by "you" I was speaking in the general sense.

    btw, is matrimony attached to baptism, or holy orders? What is special about confirmation of the so called ecclesiastical sacraments that makes it the piggy back of
     
  13. Lowly Layman

    Lowly Layman Well-Known Member

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  14. Spherelink

    Spherelink Active Member

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    Maybe I misspoke so let me try to explain again: I didn't say that confirmation is literally a part of the baptismal rite. It is its own Rite, and what it signifies is the becoming adult of a baptized faithful. At baptism you become engrafted into the Body, and at confirmation you begin to own the vows made at baptism. Am I right? Are we on the same page so far?
     
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  15. Peteprint

    Peteprint Well-Known Member Anglican

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    Lowly layman,

    You might find it interesting to know that the Assyrian Church of the East doesn't include Matrimony as one of its sacraments, unlike all of the other Apostolic Churches. They have:

    1. The Priesthood.

    2. Holy Baptism.

    3. The Oil of Unction.

    4. The Oblation of the Body and Blood of Christ.

    5. Absolution.

    6. The Holy Leaven.

    7. The sign of the life giving Cross.

    http://assyrianchurch.org.au/about-us/the-sacraments/

    I just thought you might find this interesting. I have been studying the Church of the East and find it to be unique in many ways to the other Apostolic Churches. I do know that in the 19th century, the Church of England had a number of interactions with them in the Middle East.
     
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  16. Lowly Layman

    Lowly Layman Well-Known Member

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    very interesting pete. perhaps you could give some insight on whether children can commune in the EOC. i heard that baptism and confirmation were done simultaneously. is that true?
     
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  17. Mockingbird

    Mockingbird Member

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    In my Episcopal Church parish, infants and small children can receive communion as soon after baptism (even the same day) as the parents wish them to. Other parishes may have different rules.

    I approve of infant communion for the same reason I think communing the unbaptized is a bad idea: Baptism and the eucharist are distinguishable, but not separable.

    Some people may worry about the tots puking up the holy housel, but I figure that if God made us mammals who are born small and must grow to maturity, He must be able to take such a situation in stride.
     
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  18. Mockingbird

    Mockingbird Member

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    I have heard that infants are given communion as soon as possible after baptism in the Graeco-Russian or "Eastern Orthodox" church. However, "the Graeco-Russian church" isn't a single thing, and there is much local variation.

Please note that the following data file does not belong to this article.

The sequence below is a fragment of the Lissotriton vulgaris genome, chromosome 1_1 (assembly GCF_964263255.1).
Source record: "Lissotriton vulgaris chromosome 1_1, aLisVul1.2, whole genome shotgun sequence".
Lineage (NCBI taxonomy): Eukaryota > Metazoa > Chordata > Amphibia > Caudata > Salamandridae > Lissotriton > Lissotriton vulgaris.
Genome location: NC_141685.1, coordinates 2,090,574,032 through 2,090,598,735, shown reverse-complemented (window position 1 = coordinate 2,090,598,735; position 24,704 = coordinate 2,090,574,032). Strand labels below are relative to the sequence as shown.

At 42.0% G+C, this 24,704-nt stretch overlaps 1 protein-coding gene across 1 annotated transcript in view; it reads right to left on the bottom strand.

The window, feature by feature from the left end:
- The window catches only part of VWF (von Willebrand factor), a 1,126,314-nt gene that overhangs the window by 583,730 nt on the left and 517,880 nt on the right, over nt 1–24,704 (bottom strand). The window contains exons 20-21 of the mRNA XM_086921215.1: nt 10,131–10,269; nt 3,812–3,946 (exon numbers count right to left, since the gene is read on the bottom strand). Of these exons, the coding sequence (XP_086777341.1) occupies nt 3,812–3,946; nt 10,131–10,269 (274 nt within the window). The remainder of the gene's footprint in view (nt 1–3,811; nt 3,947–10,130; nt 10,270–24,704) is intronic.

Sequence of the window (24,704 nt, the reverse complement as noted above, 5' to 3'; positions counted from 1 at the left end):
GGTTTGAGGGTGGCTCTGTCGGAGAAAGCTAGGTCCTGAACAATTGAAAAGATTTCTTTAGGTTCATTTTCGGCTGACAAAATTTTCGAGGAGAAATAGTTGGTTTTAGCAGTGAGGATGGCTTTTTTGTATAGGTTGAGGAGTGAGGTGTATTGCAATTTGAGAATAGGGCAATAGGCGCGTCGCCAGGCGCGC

I don't know how long the infant must wait after baptism for his next communion in Eastern churches that give him communion at baptism.

    In the Eastern church "confirmation" is identical with what the Western church calls "chrismation", and (so I hear) normally occurs as part of the baptismal rite.

    Western "confirmation" seems to have originated as a deferred chrismation. The bishop couldn't perform all baptisms, so (the theory goes) the chrismation was reserved to him as a way of keeping him involved in every baptism in his diocese. From these beginnings it grew into the "confirmation" we now know, and in the course of development spawned a theological rationale to justify it. There is ongoing debate in the Episcopal Church about whether these theological justification that grew up in support of Western "confirmation" are good theology or not.
     
  19. Ogygopsis

    Ogygopsis Active Member

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    Child receive communion frequently here; it is in the hands of the parents and priest. If there are many young children, and parents possibly unfamiliar, the instruction is repeated on 'how to' , with the concern of disease answered by the diocesan policy on intinction (a separate cup is used).
     
  20. Peteprint

    Peteprint Well-Known Member Anglican

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    Dear Lowly,

    Yes, in the Orthodox Church as soon as a child is baptized he/she may receive communion.

    I think part of the reason for the confirmation/chrismation difference is that in the west, the Bishop confirms, while in the east, the priest chrismates. Both are essentially the same ritual, but obviously a Bishop can't be present at every baptism, so in the west a large number of people are confirmed at the same time, usually around Easter.

    In the eastern churches, the priest can perform both, so it is done at the same time, and of course the oil used has been blessed by the Bishop.